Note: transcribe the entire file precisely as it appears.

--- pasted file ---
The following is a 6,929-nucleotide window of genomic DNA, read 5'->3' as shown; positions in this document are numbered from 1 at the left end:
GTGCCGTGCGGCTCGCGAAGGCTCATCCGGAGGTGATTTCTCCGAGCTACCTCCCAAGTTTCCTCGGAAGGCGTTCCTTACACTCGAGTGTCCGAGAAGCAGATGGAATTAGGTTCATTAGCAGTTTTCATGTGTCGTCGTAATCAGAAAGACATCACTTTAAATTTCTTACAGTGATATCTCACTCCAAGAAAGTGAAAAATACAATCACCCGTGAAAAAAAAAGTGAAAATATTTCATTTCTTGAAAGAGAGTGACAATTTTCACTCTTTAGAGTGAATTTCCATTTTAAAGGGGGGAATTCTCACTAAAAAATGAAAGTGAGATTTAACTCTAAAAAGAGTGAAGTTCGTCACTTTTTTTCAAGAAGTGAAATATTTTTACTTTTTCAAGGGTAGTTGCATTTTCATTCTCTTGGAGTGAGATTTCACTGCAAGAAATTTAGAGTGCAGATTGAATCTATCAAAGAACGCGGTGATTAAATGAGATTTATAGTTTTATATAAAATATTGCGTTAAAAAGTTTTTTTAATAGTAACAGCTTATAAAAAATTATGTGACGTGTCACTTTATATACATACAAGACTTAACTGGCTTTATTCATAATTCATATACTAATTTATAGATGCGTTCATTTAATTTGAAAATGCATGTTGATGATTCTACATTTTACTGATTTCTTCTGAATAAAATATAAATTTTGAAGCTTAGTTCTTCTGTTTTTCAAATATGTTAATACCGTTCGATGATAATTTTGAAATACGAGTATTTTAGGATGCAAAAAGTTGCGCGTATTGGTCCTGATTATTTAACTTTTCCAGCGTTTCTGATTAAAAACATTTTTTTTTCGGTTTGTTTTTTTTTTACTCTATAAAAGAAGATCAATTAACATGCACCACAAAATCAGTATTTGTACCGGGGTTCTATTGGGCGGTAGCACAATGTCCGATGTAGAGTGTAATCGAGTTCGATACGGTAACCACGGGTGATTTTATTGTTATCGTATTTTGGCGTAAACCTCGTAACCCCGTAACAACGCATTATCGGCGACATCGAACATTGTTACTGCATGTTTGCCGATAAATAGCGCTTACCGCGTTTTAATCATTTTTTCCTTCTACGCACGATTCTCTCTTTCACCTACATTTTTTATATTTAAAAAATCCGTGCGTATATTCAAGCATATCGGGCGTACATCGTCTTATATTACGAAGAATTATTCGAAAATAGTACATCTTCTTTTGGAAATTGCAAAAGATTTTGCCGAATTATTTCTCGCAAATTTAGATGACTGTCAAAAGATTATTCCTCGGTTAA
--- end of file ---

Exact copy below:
The following is a 6,929-nucleotide window of genomic DNA, read 5'->3' as shown; positions in this document are numbered from 1 at the left end:
GTGCCGTGCGGCTCGCGAAGGCTCATCCGGAGGTGATTTCTCCGAGCTACCTCCCAAGTTTCCTCGGAAGGCGTTCCTTACACTCGAGTGTCCGAGAAGCAGATGGAATTAGGTTCATTAGCAGTTTTCATGTGTCGTCGTAATCAGAAAGACATCACTTTAAATTTCTTACAGTGATATCTCACTCCAAGAAAGTGAAAAATACAATCACCCGTGAAAAAAAAAGTGAAAATATTTCATTTCTTGAAAGAGAGTGACAATTTTCACTCTTTAGAGTGAATTTCCATTTTAAAGGGGGGAATTCTCACTAAAAAATGAAAGTGAGATTTAACTCTAAAAAGAGTGAAGTTCGTCACTTTTTTTCAAGAAGTGAAATATTTTTACTTTTTCAAGGGTAGTTGCATTTTCATTCTCTTGGAGTGAGATTTCACTGCAAGAAATTTAGAGTGCAGATTGAATCTATCAAAGAACGCGGTGATTAAATGAGATTTATAGTTTTATATAAAATATTGCGTTAAAAAGTTTTTTTAATAGTAACAGCTTATAAAAAATTATGTGACGTGTCACTTTATATACATACAAGACTTAACTGGCTTTATTCATAATTCATATACTAATTTATAGATGCGTTCATTTAATTTGAAAATGCATGTTGATGATTCTACATTTTACTGATTTCTTCTGAATAAAATATAAATTTTGAAGCTTAGTTCTTCTGTTTTTCAAATATGTTAATACCGTTCGATGATAATTTTGAAATACGAGTATTTTAGGATGCAAAAAGTTGCGCGTATTGGTCCTGATTATTTAACTTTTCCAGCGTTTCTGATTAAAAACATTTTTTTTTCGGTTTGTTTTTTTTTTACTCTATAAAAGAAGATCAATTAACATGCACCACAAAATCAGTATTTGTACCGGGGTTCTATTGGGCGGTAGCACAATGTCCGATGTAGAGTGTAATCGAGTTCGATACGGTAACCACGGGTGATTTTATTGTTATCGTATTTTGGCGTAAACCTCGTAACCCCGTAACAACGCATTATCGGCGACATCGAACATTGTTACTGCATGTTTGCCGATAAATAGCGCTTACCGCGTTTTAATCATTTTTTCCTTCTACGCACGATTCTCTCTTTCACCTACATTTTTTATATTTAAAAAATCCGTGCGTATATTCAAGCATATCGGGCGTACATCGTCTTATATTACGAAGAATTATTCGAAAATAGTACATCTTCTTTTGGAAATTGCAAAAGATTTTGCCGAATTATTTCTCGCAAATTTAGATGACTGTCAAAAGATTATTCCTCGGTTAA